They’ve made an exceptional charge of £602K through the p&l related to the acquisitions. £218K is legal and professional costs, and the other £384K is the difference between 125p (guaranteed to Emma Hardie shareholders) and the CRL share price at the end of March, which was 60p. If the share prices falls further (it fell below 40p following last week’s RNS) then there will be a further charge through the p&l, as the reference price will be calculated on 28 July this year. In summary, they’ve spent £9.7m on acquisitions, of which £5.6m was cash, the rest being property retention, deferred consideration, contingent consideration and issuing shares. This seems to me an unnecessarily complicated way of doing deals: to my mind, it makes sense to offer i) cash ii) shares iii) a combination of cash and shares with an earn-out. Instead, Creightons have offered shares, but at a guaranteed price – which is a poor way to structure a deal, in my view. CRL management seems to be very competent operationally, but I think that hasn’t translated into being good capital allocators when it comes to acquisitions (which is a very different skill set).
As an aside: CRL management had previously tried to buy InnovaDerma, haircare and anti-ageing creams in January 2020, in a paper deal (offering 2 Creightons shares for 3 InnovaDerma shares, a premium of just 3.5% to the target company’s 43p share price Feb 2020.) Fast forward a couple of years and Brand Architeckts have now bought IDP in March 2022 for 48p (a +70% premium to the then IDP closing price). It’s worth keeping an eye on how that deal goes too!
As a reminder, CRL is quite idiosyncratic, with an Executive Chairman, William McIllroy who owns 25% and a history of delayed financial reporting. This time last year results were delayed due to auditors not completing their work on time. That’s fairly common: Renold, Gately and ULS Technology had similar problems last year and this didn’t signal anything untoward (except that auditors are struggling with remote working). Then, in the second half of last year, there was significant insider selling in October and November following the H1 period ends in September before the company eventually released results between Christmas and New Year, just before the end of the mandatory reporting time. Worth noting too that management haven’t put out a trading statement or updated the market at all this year. I said last year that this looked to be far from best practice, and I reiterate that.
Net cash from operating activities was £1.4m versus PAT of £3.1m. Most of the difference is negative working capital movements, Inventories have increased +51% – some of that is due to acquisitions, so it’s hard to see if there’s risk of de-stocking. This is mentioned as a Key Audit Matter: there is a risk that inventory is overstated due to management’s judgement on potentially obsolete, damaged and slow-moving items in determining the net realisable value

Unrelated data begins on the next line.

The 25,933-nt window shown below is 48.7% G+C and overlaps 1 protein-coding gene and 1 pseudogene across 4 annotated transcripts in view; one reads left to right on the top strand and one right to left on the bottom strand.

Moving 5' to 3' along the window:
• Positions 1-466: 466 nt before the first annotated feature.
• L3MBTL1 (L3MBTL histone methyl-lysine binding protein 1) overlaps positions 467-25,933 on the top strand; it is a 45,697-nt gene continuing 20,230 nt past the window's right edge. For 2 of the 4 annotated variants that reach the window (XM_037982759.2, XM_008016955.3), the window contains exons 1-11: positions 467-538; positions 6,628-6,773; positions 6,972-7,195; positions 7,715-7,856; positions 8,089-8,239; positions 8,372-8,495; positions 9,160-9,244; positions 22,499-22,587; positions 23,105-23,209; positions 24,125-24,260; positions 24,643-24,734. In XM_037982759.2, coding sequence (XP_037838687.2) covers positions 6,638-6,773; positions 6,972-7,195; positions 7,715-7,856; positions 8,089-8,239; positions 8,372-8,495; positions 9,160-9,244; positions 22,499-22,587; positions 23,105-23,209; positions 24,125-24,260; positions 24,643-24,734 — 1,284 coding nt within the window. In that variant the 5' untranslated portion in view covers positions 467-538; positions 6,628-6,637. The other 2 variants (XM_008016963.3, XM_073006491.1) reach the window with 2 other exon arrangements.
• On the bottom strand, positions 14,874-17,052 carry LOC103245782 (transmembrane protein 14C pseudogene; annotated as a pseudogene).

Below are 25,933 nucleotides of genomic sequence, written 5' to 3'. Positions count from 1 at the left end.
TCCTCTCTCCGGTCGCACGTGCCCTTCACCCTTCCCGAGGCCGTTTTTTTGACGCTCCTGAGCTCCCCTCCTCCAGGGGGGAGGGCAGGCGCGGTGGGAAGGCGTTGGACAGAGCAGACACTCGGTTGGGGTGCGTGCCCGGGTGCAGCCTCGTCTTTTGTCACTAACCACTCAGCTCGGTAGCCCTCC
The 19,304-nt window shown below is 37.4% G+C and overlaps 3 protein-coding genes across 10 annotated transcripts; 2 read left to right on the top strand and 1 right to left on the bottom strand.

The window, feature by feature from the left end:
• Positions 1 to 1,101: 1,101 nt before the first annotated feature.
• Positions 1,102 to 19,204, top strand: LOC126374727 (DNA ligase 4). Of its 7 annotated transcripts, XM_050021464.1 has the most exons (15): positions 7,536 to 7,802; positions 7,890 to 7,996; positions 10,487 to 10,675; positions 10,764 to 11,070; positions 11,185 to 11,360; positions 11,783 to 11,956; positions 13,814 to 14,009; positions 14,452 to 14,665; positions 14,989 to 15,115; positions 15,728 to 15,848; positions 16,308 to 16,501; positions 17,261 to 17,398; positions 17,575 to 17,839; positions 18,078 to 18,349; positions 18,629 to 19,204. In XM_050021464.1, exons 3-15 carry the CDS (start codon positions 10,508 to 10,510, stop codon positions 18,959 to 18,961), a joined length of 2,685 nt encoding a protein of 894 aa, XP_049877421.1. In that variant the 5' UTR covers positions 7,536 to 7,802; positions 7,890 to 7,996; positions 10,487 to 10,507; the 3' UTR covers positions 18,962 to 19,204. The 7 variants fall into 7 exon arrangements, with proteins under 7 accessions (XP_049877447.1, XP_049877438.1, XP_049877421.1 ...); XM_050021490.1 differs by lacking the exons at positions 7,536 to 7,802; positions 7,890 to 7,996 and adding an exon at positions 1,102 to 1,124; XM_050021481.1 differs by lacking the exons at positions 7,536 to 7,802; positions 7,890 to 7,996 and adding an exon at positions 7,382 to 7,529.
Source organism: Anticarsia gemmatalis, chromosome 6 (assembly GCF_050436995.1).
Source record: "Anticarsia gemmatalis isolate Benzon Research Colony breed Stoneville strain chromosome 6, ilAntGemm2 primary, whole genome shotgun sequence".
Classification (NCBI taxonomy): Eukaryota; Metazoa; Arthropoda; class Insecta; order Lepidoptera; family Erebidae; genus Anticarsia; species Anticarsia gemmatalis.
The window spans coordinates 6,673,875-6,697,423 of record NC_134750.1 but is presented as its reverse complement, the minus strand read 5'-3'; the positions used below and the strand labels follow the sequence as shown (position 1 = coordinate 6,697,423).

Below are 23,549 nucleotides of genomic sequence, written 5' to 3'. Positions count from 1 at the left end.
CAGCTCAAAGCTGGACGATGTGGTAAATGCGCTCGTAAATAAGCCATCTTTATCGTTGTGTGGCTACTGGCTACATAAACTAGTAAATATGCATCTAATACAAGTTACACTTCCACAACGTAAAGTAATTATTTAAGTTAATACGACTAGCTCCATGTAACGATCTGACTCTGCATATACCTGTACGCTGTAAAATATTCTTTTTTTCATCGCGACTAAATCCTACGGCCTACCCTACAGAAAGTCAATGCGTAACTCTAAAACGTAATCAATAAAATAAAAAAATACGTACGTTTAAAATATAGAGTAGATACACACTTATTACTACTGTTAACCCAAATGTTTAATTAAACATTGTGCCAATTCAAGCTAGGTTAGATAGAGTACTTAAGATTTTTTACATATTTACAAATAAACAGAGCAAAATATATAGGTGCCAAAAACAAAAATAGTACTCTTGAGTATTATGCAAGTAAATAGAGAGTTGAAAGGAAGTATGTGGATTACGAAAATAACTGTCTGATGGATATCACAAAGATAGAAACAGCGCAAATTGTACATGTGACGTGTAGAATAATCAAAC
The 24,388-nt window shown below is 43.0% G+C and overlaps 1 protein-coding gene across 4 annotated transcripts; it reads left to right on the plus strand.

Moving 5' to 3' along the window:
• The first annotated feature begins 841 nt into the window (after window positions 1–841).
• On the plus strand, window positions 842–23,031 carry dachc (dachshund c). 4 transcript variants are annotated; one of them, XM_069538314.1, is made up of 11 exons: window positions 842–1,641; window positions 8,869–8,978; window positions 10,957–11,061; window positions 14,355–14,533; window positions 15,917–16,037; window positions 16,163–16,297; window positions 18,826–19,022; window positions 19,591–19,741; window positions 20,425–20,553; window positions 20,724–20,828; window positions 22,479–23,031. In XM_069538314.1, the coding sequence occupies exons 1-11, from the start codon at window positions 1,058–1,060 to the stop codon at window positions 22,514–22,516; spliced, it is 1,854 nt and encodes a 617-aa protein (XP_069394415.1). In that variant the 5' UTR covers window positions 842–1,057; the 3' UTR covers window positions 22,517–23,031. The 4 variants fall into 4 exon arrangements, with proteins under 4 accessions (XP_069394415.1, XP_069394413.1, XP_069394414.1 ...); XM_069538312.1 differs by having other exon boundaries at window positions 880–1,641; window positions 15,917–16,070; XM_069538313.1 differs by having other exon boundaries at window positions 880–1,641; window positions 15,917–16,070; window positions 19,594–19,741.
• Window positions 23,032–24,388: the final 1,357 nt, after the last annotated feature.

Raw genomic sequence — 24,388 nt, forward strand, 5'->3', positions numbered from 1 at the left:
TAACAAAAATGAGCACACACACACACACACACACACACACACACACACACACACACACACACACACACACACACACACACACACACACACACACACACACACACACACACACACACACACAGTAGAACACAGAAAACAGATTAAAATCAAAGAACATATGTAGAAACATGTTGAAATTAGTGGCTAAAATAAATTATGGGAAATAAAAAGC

The ‘going concern’ statement says: “we have carried out a review of our cash requirements for the next 12 months. Scenarios modelled included the removal of the Group’s largest customer and increases of 20% in costs of raw materials or overheads. These models show that even without management tackling current overhead levels or increasing prices to customers, the Group would not fully utilise available working capital resources over the next 12 months.”
Outlook: Management doesn’t give much guidance and there are no broker forecasts (or company-sponsored research from Hardman or Progressive or similar.) They now say that they will reduce overhead costs, which we should see by H1 Sept 2022 (ie this half). Previously management have published medium aspirations for FY March 2025 sales to reach £100m, with a net profit margin of 9% and RoCE to remain at 20%. I don’t think that is realistic now unless you think that the problems will quickly resolve.
Valuation: The shares have now fallen to 0.5x of revenue. Assuming that they can eventually return to 4.3p of EPS achieved FY Mar 2021 implies a rating of 9x PER. That seems about right, though Sharepad shows that it did trade as high as 25x PER last year. The one thing in favour of the shares is the track record of RoCE (24% average over the past 3 years).
Opinion: This looks like self-inflicted harm caused by making acquisitions at the top of the cycle, combined with insider selling and extremely poor voluntary disclosure decisions. These results also show the risk of companies with ambitious revenue targets making duff acquisitions. The company has their results webinar on Wed 20th July at 11AM, and you can register here. It’s a real shame because management worked hard to tell their story to private investors doing many online presentations. I plan to be there, and hopefully, management will have convincing answers to questions.
I own the shares and am very disappointed, I should have taken the signal from insider selling in Oct Nov last year and sold out then (which would have been a 4 bagger return). This is likely to be dead money for at least 6 months, probably longer.
The author owns shares in Creightons
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This article is for educational purposes only. It is not a recommendation to buy or sell shares or other investments. Do your own research before buying or selling any investment or seek professional financial advice.